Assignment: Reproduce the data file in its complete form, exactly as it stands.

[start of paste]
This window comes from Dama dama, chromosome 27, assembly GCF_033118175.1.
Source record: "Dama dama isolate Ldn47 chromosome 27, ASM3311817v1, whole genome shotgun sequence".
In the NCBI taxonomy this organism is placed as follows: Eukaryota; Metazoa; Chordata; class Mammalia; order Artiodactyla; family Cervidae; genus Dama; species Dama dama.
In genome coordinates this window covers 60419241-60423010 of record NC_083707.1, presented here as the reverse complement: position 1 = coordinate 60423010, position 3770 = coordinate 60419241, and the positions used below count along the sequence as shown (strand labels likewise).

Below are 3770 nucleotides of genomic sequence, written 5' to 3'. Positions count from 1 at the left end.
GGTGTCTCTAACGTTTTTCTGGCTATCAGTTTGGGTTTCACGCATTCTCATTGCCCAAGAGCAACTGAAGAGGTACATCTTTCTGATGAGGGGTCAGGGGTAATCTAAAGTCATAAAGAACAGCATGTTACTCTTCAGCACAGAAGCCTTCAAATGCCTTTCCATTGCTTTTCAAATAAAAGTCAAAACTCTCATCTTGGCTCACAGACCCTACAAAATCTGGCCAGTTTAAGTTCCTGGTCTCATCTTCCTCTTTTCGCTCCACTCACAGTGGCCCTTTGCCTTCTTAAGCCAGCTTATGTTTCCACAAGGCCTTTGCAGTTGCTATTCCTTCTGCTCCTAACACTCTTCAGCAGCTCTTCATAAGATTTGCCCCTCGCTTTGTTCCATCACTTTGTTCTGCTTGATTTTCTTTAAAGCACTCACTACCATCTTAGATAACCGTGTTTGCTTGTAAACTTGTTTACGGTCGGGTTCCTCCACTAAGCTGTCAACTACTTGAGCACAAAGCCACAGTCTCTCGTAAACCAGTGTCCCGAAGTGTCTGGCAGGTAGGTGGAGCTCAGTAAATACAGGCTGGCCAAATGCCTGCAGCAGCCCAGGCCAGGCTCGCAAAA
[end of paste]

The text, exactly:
This window comes from Dama dama, chromosome 27, assembly GCF_033118175.1.
Source record: "Dama dama isolate Ldn47 chromosome 27, ASM3311817v1, whole genome shotgun sequence".
In the NCBI taxonomy this organism is placed as follows: Eukaryota; Metazoa; Chordata; class Mammalia; order Artiodactyla; family Cervidae; genus Dama; species Dama dama.
In genome coordinates this window covers 60419241-60423010 of record NC_083707.1, presented here as the reverse complement: position 1 = coordinate 60423010, position 3770 = coordinate 60419241, and the positions used below count along the sequence as shown (strand labels likewise).

Below are 3770 nucleotides of genomic sequence, written 5' to 3'. Positions count from 1 at the left end.
GGTGTCTCTAACGTTTTTCTGGCTATCAGTTTGGGTTTCACGCATTCTCATTGCCCAAGAGCAACTGAAGAGGTACATCTTTCTGATGAGGGGTCAGGGGTAATCTAAAGTCATAAAGAACAGCATGTTACTCTTCAGCACAGAAGCCTTCAAATGCCTTTCCATTGCTTTTCAAATAAAAGTCAAAACTCTCATCTTGGCTCACAGACCCTACAAAATCTGGCCAGTTTAAGTTCCTGGTCTCATCTTCCTCTTTTCGCTCCACTCACAGTGGCCCTTTGCCTTCTTAAGCCAGCTTATGTTTCCACAAGGCCTTTGCAGTTGCTATTCCTTCTGCTCCTAACACTCTTCAGCAGCTCTTCATAAGATTTGCCCCTCGCTTTGTTCCATCACTTTGTTCTGCTTGATTTTCTTTAAAGCACTCACTACCATCTTAGATAACCGTGTTTGCTTGTAAACTTGTTTACGGTCGGGTTCCTCCACTAAGCTGTCAACTACTTGAGCACAAAGCCACAGTCTCTCGTAAACCAGTGTCCCGAAGTGTCTGGCAGGTAGGTGGAGCTCAGTAAATACAGGCTGGCCAAATGCCTGCAGCAGCCCAGGCCAGGCTCGCAAAA